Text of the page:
Findings Suggest that Cognition in Alzheimer’s Disease May Be Amenable to Future Restorative Treatment Interventions

Widespread media coverage of findings reported in Science (published online 2/9/2012) by researchers at Case Western Reserve University has renewed attention and interest in the development of compounds that address the pathological changes that cause Alzheimer’s disease.

The two pathological hallmarks of Alzheimer’s disease involve abnormal processing of the proteins amyloid and tau. In people who have Alzheimer’s disease, the body’s normal processing of the protein amyloid is not functioning correctly, leading to accumulation of the amyloid protein in the brain. This appears to be related to impaired clearance (removal), although some research has also identified overproduction of the more reactive (“sticky”) subtypes of the amyloid protein as playing a role as well.

The Case Western researchers reasoned that a molecule that might promote clearance of amyloid may have a beneficial effect in the disease pathogenesis. They used a mouse model of Alzheimer’s disease that has been genetically modified to produce amyloid pathology in the brain that resembles the changes seen in humans. They administered a compound, bexarotene, that interacts with a retinoid-X receptor (RXR), with the hypothesis that this would increase clearance of amyloid in these mice. Their study was positive, demonstrating changes in the levels of both free and aggregated amyloid in the mouse brains. This finding was seen both in young mice and older mice, suggesting the effect may translate to more chronically deposited amyloid (although it should be noted that “older mice” are 11 months old).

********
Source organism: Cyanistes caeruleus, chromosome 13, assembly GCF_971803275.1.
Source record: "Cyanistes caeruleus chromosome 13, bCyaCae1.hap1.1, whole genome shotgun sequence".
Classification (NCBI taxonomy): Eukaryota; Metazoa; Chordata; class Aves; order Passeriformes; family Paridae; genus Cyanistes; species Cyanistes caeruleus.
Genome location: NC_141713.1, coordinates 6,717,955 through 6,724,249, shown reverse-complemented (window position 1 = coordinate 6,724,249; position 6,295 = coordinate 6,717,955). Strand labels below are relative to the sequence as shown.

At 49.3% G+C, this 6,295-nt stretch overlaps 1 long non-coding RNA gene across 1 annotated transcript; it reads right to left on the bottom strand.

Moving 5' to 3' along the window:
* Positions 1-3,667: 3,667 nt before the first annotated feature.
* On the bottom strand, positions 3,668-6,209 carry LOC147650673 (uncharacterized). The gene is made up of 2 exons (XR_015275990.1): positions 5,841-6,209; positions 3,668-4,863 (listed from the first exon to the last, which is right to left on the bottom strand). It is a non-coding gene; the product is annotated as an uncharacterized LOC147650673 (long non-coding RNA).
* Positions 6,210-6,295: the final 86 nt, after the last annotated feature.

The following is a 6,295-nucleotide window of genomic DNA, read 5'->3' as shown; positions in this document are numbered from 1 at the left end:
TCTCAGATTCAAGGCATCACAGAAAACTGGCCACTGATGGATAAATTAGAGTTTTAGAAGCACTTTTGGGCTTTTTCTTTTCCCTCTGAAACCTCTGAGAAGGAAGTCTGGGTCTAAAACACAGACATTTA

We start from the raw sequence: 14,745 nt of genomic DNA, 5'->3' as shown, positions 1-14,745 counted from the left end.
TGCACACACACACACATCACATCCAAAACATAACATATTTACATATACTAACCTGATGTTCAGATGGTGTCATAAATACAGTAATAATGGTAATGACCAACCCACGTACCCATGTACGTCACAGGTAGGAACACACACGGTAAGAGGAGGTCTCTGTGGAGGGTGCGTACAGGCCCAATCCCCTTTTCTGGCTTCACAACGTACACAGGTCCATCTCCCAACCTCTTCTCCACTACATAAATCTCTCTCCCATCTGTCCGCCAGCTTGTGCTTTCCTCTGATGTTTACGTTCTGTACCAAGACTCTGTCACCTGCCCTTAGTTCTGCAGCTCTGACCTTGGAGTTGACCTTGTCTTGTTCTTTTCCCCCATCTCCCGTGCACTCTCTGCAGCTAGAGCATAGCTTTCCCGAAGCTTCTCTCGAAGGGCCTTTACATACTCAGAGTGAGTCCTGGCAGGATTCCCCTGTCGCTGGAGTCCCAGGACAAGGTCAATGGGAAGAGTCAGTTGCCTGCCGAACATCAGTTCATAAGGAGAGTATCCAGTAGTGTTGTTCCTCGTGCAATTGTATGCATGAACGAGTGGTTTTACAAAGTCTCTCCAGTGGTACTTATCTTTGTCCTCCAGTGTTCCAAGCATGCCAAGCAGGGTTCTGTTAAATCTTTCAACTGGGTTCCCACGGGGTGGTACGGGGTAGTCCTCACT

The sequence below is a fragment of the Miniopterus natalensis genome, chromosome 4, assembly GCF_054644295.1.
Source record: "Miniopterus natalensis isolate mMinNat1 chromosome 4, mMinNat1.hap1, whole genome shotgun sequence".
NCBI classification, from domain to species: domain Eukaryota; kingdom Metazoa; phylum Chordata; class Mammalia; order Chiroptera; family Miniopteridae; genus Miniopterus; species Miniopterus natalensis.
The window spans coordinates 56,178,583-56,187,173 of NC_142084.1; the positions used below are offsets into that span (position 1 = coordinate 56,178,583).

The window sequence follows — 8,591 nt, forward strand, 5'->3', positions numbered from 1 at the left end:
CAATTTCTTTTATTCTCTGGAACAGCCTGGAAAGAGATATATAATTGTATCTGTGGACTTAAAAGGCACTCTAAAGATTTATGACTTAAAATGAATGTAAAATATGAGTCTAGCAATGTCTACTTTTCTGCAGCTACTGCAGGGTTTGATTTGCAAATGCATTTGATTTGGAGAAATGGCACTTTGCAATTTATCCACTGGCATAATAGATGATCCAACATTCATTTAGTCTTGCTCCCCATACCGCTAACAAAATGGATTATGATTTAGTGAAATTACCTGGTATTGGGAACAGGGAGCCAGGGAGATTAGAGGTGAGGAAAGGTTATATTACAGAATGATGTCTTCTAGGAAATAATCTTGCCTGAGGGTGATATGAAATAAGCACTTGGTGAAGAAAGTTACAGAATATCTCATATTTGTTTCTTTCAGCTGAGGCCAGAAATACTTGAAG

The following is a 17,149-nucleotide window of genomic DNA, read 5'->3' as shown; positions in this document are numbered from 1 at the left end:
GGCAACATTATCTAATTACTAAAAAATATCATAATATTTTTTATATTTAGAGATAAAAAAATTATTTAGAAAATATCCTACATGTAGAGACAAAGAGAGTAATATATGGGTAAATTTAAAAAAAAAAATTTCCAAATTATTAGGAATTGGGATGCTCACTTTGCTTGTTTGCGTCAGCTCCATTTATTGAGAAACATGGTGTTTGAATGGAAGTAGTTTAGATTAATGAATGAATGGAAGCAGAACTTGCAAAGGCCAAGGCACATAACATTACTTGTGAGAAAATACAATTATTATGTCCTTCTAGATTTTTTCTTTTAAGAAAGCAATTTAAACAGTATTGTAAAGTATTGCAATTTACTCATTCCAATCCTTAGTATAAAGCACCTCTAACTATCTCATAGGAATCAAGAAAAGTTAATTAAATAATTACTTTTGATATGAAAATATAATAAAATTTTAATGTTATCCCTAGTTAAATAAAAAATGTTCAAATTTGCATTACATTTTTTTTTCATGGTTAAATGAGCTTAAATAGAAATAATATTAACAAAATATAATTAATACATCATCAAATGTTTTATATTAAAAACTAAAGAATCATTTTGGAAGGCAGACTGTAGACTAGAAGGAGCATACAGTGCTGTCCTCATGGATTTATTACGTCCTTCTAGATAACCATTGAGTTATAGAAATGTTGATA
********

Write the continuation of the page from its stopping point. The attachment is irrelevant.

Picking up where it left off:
Fascinatingly, the mice also exhibited behavioral changes when treated with the drug. There were improvements in a memory task, a fear-conditioning task following more chronic treatment. As featured in an article in the Wall Street Journal, treated mice appear to have exhibited behavioral changes related to nest building as well. Thus, both instrumental and complex behaviors appear to have been improved in those mice treated with bexarotene.

These are exciting findings. The behavioral changes provide a persuasive suggestion that cognition in Alzheimer’s disease may be amenable to future restorative treatment interventions. The study illustrates a new potential therapeutic target (namely the RXRs), which will certainly spur further research and increase our understanding of the pathological causes of Alzheimer’s disease. The compound, bexarotene, will certainly merit further investigation. As we have seen previously, test results in mice do not always correlate to a similar effect in humans, and further study of dosing, safety and side effects will be required before a clinical trial using this compound in humans would be appropriate. Nonetheless, this important research finding will advance our understanding of Alzheimer’s disease, drawing us one step closer to identifying effective treatment strategies and ultimately a cure.

— Brendan Kelley, MD

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